Elizabeth Warren and Bernie Sanders marched together in a Martin Luther King parade Monday morning in a show that they put their recent contretemps behind them.

    But by evening, Sanders was offering an apology to another Democratic rival: Joe Biden.

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  14. white house

    MAGA stops, TV and the pope: How Pence plans to sidestep impeachment

    Yet the vice president keeps getting entangled in a mess he has deliberately tried to avoid as he considers a White House bid of his own in 2024.

    Halfway through Bill Clinton’s impeachment trial, on the same day the Senate refused to dismiss two charges against him, Vice President Al Gore arrived at an airport hangar in St. Louis to greet Pope John Paul II before he returned to Rome.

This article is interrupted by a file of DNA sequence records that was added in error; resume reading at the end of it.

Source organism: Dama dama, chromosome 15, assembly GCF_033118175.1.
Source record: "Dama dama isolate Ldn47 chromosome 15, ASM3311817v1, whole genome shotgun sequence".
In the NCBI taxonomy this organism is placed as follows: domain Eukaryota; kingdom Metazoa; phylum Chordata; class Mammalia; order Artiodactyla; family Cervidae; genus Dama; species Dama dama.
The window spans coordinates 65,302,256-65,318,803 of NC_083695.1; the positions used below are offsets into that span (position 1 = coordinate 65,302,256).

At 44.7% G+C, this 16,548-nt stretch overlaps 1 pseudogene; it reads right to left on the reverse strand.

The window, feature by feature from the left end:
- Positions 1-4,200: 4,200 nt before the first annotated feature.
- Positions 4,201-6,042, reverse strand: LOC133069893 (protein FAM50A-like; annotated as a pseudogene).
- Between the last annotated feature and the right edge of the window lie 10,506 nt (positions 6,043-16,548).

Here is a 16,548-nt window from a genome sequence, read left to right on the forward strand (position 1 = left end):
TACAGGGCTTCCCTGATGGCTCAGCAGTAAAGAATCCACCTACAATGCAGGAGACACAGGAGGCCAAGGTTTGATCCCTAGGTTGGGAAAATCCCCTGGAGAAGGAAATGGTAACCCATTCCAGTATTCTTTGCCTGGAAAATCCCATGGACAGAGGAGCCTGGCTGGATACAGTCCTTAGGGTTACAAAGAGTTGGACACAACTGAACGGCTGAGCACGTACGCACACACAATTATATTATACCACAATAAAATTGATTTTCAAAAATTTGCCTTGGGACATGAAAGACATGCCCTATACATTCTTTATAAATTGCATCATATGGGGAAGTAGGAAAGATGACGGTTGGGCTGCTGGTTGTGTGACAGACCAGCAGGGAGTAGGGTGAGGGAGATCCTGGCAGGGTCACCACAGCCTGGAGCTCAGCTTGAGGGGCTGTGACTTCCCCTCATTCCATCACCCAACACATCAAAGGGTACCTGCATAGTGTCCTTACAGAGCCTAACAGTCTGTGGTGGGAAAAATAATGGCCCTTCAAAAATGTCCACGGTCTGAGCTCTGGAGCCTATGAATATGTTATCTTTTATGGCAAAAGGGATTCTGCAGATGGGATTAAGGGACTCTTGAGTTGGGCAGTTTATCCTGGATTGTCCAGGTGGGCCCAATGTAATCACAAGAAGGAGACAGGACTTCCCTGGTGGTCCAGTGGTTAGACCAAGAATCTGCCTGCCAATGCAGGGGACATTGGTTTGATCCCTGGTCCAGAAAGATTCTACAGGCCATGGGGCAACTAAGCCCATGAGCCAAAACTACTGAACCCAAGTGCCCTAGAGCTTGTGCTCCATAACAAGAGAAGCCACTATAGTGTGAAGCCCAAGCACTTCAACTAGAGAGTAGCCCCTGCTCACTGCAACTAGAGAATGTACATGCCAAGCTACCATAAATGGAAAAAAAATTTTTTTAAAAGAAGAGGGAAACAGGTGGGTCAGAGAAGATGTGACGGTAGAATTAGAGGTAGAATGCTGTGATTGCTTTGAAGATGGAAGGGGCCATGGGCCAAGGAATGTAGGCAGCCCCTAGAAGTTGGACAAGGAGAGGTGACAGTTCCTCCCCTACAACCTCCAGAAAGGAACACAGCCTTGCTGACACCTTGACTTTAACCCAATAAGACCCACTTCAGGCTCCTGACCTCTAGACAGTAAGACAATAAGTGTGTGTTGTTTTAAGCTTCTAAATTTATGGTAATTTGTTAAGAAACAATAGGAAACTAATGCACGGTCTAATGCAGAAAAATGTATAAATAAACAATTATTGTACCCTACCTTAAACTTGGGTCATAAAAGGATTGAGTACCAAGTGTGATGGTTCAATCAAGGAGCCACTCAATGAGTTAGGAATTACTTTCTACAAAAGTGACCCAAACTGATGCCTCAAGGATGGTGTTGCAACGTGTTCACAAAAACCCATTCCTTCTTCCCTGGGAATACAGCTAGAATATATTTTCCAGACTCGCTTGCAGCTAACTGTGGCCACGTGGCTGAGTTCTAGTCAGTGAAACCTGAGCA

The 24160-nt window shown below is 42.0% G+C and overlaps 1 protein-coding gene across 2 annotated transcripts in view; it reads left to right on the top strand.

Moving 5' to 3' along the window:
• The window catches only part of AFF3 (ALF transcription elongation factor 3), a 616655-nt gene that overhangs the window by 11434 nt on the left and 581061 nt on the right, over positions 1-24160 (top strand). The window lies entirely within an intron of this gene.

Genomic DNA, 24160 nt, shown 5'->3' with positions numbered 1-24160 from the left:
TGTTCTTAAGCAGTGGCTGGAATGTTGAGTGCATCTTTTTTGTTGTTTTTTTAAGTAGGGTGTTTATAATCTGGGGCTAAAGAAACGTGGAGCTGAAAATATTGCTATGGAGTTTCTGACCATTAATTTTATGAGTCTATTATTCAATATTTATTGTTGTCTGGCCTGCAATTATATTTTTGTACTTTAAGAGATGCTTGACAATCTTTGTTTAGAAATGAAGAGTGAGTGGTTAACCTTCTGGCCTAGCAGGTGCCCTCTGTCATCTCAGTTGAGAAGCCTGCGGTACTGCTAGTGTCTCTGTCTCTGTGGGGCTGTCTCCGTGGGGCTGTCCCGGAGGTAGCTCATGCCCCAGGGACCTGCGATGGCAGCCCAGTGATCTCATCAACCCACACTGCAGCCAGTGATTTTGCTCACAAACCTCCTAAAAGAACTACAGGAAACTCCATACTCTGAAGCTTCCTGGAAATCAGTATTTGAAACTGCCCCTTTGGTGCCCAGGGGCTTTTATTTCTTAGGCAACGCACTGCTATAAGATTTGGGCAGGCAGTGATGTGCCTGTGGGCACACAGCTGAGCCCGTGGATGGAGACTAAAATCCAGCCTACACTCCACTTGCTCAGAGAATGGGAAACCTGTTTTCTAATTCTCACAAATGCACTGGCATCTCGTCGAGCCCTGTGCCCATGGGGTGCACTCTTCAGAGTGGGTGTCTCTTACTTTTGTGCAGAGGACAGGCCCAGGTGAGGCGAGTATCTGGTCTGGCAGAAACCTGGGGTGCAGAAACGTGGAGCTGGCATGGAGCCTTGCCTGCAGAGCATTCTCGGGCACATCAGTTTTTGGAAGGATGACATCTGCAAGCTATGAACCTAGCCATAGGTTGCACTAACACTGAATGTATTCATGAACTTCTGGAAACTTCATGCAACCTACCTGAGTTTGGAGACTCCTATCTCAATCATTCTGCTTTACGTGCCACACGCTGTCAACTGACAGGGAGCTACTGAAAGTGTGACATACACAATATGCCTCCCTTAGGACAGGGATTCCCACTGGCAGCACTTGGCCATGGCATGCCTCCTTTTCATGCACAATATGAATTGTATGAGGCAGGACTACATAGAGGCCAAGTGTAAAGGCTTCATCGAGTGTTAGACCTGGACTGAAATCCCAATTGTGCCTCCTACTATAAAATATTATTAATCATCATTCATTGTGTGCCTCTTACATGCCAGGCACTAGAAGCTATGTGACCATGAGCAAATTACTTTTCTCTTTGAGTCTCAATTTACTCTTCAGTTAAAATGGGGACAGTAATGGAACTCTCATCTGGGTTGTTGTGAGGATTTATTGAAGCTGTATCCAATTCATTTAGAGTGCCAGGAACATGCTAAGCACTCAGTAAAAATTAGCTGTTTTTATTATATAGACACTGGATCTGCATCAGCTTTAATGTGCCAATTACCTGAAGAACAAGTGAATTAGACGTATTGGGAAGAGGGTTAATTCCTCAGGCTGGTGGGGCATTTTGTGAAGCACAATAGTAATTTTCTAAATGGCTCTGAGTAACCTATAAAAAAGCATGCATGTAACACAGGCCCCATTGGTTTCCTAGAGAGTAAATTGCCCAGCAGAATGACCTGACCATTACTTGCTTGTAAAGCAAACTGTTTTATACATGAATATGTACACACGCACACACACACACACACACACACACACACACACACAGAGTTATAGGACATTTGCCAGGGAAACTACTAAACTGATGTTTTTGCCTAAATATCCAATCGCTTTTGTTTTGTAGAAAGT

This time, Mike Pence is going straight to Rome himself.

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  15. 2020 elections

    Iowa is a graveyard for White House bids. But maybe not this year.

    A half-dozen or more candidates are likely to keep campaigning beyond the first-in-the-nation caucus state.

    The Iowa caucuses have ended a long line of weak White House bids, traditionally culling the presidential primary field to just two or three viable candidates.

    But this year’s unique dynamics have a very real scenario shaping up that could mean at least a half dozen — or maybe more — candidates move to New Hampshire and beyond.

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  16. 2020 elections

    'He totally said it' or 'complete BS'? Sanders and Warren voters dig in